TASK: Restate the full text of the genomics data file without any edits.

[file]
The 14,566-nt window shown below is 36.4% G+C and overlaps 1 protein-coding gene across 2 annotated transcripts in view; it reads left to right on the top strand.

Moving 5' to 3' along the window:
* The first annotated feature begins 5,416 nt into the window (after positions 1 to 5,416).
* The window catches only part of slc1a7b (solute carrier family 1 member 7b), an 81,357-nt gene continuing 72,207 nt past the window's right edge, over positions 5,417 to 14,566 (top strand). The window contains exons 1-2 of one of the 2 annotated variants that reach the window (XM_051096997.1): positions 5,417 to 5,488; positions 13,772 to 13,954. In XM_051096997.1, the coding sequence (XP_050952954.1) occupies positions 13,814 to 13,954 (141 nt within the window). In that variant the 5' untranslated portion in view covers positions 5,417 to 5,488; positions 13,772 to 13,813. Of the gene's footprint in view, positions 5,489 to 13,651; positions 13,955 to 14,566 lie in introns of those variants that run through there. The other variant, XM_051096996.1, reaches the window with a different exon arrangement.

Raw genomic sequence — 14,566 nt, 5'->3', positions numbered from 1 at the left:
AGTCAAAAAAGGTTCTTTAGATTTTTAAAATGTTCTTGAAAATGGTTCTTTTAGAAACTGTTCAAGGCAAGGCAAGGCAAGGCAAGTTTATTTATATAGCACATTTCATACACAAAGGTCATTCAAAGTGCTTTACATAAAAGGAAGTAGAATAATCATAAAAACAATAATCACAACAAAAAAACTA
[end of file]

The 14,566-nt window shown below is 36.4% G+C and overlaps 1 protein-coding gene across 2 annotated transcripts in view; it reads left to right on the top strand.

Moving 5' to 3' along the window:
* The first annotated feature begins 5,416 nt into the window (after positions 1 to 5,416).
* The window catches only part of slc1a7b (solute carrier family 1 member 7b), an 81,357-nt gene continuing 72,207 nt past the window's right edge, over positions 5,417 to 14,566 (top strand). The window contains exons 1-2 of one of the 2 annotated variants that reach the window (XM_051096997.1): positions 5,417 to 5,488; positions 13,772 to 13,954. In XM_051096997.1, the coding sequence (XP_050952954.1) occupies positions 13,814 to 13,954 (141 nt within the window). In that variant the 5' untranslated portion in view covers positions 5,417 to 5,488; positions 13,772 to 13,813. Of the gene's footprint in view, positions 5,489 to 13,651; positions 13,955 to 14,566 lie in introns of those variants that run through there. The other variant, XM_051096996.1, reaches the window with a different exon arrangement.

Raw genomic sequence — 14,566 nt, 5'->3', positions numbered from 1 at the left:
AGTCAAAAAAGGTTCTTTAGATTTTTAAAATGTTCTTGAAAATGGTTCTTTTAGAAACTGTTCAAGGCAAGGCAAGGCAAGGCAAGTTTATTTATATAGCACATTTCATACACAAAGGTCATTCAAAGTGCTTTACATAAAAGGAAGTAGAATAATCATAAAAACAATAATCACAACAAAAAAACTA